Two projectiles that Stratfor believes to be Fajr-5 rockets due to their range landed near Tel Aviv — one just south of the municipal line and one in the water just outside the southern suburb of Bat Yam. No injuries have been reported. An Israel Defense Forces spokesman denied that a rocket had landed in Tel Aviv, although this statement conflicts with eyewitness reports and may reflect the fact that projectiles have landed in areas just south of the actual Tel Aviv municipal boundary.
Both Hamas and Palestinian Islamic Jihad have claimed responsibility for the attack. This strike is the farthest Hamas has ever struck into Israeli territory and signals a major escalation. Hamas has moved beyond retaliation for yesterday's airstrikes or provocative bombings and instead is engaged in war. An Israeli ground offensive is now almost assured.
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Central Israel is now under rocket fire for the first time since Saddam Hussein launched Scud missiles into Tel Aviv during the first Gulf War. This escalation follows a spike in Israeli airstrikes over the Gaza Strip in the last 12 hours. The Israeli air force has hit more than 200 targets and Palestinian casualty numbers have risen to 15 fatalities and dozens injured.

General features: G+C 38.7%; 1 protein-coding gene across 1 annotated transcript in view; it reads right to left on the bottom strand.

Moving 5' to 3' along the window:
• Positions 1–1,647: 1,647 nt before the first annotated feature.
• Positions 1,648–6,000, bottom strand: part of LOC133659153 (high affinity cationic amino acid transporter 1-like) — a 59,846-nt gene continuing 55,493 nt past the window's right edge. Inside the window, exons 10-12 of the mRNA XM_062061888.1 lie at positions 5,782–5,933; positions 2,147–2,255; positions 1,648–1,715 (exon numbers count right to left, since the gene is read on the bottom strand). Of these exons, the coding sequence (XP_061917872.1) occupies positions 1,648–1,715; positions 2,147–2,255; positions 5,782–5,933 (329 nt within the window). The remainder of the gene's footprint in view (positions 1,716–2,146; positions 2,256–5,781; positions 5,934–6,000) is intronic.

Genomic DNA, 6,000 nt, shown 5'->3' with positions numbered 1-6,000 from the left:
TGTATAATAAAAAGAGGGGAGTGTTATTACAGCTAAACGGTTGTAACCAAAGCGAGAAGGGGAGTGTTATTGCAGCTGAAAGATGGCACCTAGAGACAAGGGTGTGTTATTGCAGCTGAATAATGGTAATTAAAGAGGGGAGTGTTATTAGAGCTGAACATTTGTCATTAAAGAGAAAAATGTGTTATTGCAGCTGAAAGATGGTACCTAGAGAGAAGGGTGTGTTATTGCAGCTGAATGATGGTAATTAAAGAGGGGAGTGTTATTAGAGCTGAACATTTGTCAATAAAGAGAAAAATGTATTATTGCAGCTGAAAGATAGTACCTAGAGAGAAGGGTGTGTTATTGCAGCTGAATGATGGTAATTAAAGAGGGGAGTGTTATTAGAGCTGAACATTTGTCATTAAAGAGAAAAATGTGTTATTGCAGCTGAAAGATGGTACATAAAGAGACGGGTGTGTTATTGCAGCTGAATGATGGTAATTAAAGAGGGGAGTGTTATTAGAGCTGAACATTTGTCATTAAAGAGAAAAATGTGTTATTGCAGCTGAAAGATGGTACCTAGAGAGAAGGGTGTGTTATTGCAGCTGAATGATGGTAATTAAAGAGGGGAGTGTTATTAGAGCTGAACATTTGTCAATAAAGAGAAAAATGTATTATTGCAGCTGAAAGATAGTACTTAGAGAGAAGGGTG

The targeting of Israel's largest population center raises the specter of a ground operation. While limited rocket fire directed at small towns in the areas surrounding the Gaza Strip have been tolerated by the Israelis for the better part of the last decade, Stratfor expects rocket fire into the area where nearly 40 percent of the country's population resides — and extending rocket fire to an area that now includes more than half the country — to result in firmer action taken by the Israeli military to remove this threat.
Regardless of where the missile hit, the incident indicates that Gaza still has Fajr-5 rockets despite Israel's efforts yesterday to eliminate those stockpiles. The revelation that Gaza militants still have Fajr-5 missiles in their arsenals means that the airstrikes yesterday were incomplete. As Israeli intelligence continues to collect information on missile sites in Gaza, we can expect to see more airstrikes to eliminate them.
The IDF's official website and multiple media sources have already reported that paratroopers and soldiers from the IDF's Givati infantry brigade are beginning to prepare staging areas on the Gaza border for a ground offensive.
While this alone does not make a ground invasion of the Gaza Strip imminent, the fire on central Israel now makes this possibility all the more likely. However, if airstrikes do not prove sufficient to eliminate the long-range missile threat, Israel will need to be more methodical in finding and destroying those missile sites. That increases the likelihood of an Israeli ground operation, since that is the only way to secure the missile sites and prevent their further deployment.